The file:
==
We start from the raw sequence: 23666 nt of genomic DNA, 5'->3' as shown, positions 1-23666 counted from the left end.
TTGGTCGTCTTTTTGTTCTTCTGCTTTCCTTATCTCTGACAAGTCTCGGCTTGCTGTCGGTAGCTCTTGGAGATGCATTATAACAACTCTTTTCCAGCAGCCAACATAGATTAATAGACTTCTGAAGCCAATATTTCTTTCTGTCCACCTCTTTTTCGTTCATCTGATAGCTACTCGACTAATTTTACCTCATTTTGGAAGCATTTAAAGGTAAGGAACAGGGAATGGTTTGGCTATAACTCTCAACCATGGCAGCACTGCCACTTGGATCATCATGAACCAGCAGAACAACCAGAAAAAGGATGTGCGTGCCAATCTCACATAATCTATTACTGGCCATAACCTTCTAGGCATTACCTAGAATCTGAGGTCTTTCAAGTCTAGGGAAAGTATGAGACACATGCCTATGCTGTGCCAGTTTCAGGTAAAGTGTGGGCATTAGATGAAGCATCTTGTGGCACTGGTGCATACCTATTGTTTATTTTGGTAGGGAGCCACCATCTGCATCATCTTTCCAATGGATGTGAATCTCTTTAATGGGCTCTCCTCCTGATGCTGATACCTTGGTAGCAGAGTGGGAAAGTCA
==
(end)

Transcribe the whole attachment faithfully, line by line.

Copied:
We start from the raw sequence: 23666 nt of genomic DNA, 5'->3' as shown, positions 1-23666 counted from the left end.
TTGGTCGTCTTTTTGTTCTTCTGCTTTCCTTATCTCTGACAAGTCTCGGCTTGCTGTCGGTAGCTCTTGGAGATGCATTATAACAACTCTTTTCCAGCAGCCAACATAGATTAATAGACTTCTGAAGCCAATATTTCTTTCTGTCCACCTCTTTTTCGTTCATCTGATAGCTACTCGACTAATTTTACCTCATTTTGGAAGCATTTAAAGGTAAGGAACAGGGAATGGTTTGGCTATAACTCTCAACCATGGCAGCACTGCCACTTGGATCATCATGAACCAGCAGAACAACCAGAAAAAGGATGTGCGTGCCAATCTCACATAATCTATTACTGGCCATAACCTTCTAGGCATTACCTAGAATCTGAGGTCTTTCAAGTCTAGGGAAAGTATGAGACACATGCCTATGCTGTGCCAGTTTCAGGTAAAGTGTGGGCATTAGATGAAGCATCTTGTGGCACTGGTGCATACCTATTGTTTATTTTGGTAGGGAGCCACCATCTGCATCATCTTTCCAATGGATGTGAATCTCTTTAATGGGCTCTCCTCCTGATGCTGATACCTTGGTAGCAGAGTGGGAAAGTCA